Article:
Focusing on the blossoming relationship between Day-Lewis’s Woodcock and the foreign, quaint muse figure of Vicky Krieps’ (A Most Wanted Man) Alma Elson, Anderson’s script moves in an unpredictable and sometimes quirky fashion, switching from a romantic tale of wonder to a character study of indecision and power, one which utilises minor incidents of subverted gothic tragedy and a heavy dose of laugh out loud comedy to create a combination of elements which only a filmmaker with the pedigree of Anderson could have successfully pulled off. With Lesley Manville’s (Hampstead) eagle eyed and priggish Cyril Woodcock equally as fascinating as her on-screen sibling, Phantom Thread’s triage of leading performers all work in equal symmetry in bringing to life an absorbing, sometimes jaw-droppingly beautiful piece of cinema, and with a well orchestrated accompanying score from Radiohead’s stupidly talented, Jonny Greenwood, whose Academy Award nomination slightly makes up for the ludicrous decision to prevent him from being nominated for There Will Be Blood, Paul Thomas Anderson’s latest is really something, and if we are indeed witnessing the final performance of the truly magnanimous Daniel Day-Lewis, Phantom Thread sure is an outstanding way to bow out.

Overall Score: 9/10 

Oscar winners!

Supporting Actor:

Christoph Waltz Django

Animated short film:

Paparman

Animated feature film:

Brave

Cinemtography:

Life of pi – Claudio Miranda

Visual effects:

Life of pi

Costume design:

Anna Kerinina – grew up in the UK

Make up and hairstyling:

Les miserables

 

Live action short film:

Curfew

Documentry short subject:

Inocente

Documentary feature:

Searching for sugar man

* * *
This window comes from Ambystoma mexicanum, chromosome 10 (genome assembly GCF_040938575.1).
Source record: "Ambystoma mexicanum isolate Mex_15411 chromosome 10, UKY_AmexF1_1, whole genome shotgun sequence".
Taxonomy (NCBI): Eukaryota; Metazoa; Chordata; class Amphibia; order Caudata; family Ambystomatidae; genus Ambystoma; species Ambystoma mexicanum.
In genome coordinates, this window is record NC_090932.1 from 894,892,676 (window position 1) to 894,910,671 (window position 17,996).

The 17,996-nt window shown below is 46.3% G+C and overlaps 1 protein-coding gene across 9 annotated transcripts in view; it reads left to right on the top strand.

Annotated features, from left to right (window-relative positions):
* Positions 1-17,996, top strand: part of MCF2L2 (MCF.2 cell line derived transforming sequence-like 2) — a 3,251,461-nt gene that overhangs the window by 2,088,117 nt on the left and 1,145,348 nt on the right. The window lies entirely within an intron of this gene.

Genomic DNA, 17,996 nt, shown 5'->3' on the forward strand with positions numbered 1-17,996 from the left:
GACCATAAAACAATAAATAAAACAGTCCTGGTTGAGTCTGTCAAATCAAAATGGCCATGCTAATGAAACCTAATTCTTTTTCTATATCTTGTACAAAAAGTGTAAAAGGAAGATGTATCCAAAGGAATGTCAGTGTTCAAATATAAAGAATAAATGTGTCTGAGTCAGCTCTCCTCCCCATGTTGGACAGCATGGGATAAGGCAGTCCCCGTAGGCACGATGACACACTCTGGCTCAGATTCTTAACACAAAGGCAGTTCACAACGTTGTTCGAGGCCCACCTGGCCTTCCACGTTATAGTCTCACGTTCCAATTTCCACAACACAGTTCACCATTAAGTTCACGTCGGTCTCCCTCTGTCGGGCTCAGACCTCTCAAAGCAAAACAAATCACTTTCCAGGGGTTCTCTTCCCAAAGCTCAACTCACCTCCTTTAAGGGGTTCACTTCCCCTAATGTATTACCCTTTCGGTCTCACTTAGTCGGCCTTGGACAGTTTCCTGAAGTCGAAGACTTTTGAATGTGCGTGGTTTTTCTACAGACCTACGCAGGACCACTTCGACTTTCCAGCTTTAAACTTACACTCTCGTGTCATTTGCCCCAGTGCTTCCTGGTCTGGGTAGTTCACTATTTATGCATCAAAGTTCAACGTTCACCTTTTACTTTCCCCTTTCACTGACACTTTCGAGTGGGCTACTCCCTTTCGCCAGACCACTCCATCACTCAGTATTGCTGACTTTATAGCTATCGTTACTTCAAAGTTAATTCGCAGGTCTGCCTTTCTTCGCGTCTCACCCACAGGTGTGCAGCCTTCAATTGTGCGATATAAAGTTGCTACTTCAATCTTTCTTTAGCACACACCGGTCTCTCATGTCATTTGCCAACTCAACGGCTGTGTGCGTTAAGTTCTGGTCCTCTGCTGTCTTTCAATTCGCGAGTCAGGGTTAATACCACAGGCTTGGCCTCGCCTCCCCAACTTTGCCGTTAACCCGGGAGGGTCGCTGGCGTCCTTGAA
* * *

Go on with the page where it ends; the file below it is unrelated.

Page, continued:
Best foreign language film:

Amour


Best sound mixer:

Les miserable

Sound editing:

Tie!

Zero Dark Thirty & Skyfall

Best supporting actress:

Ann Hathaway

Film editing:

Argo

production design and set decoration:

Lincoln


original score:

Life of pi

original song:

Skyfall

Adapted screenplay:

Argo

original screenplay:

Django unchained

Best Director:

Ang Lee – life of pi

Best leading actress:

Jennifer Lawrence – silver linings play book

Beat leading actor:

Daniel Day-Lewis [Lincoln] – First actor to win 3 times in this category.

Best movie:

Argo!

Oscars [Pre-event]

OSCAR-2013-Promo-Poster-02The internet is a buzz with rumour. The media is waiting with baited breath, the public waits eagerly. Can Daniel Day-Lewis score the third Oscar to make Oscar history. The glitz and glamour may be what attracts some here, but we are here for the full event. Seth Macfarlane is preparing to host the biggest time in the year for the film industry, will he be better than Steven Fry at the Grammys? (I really don’t know!). Personally I missed out on seeing most of the movies in cinema apart from Django, which I’m very distraught about!

Everyone, enjoy the Oscars. Keep rooting for your favourites and let us know who you want to win and for what categories!

Watch it on the Sky Movies Oscars channel or on the live Google stream [Live now] at 1:30AM here in the UK!

google.com/oscars

I will return tomorrow hopefully to with a nice list for everyone to digest!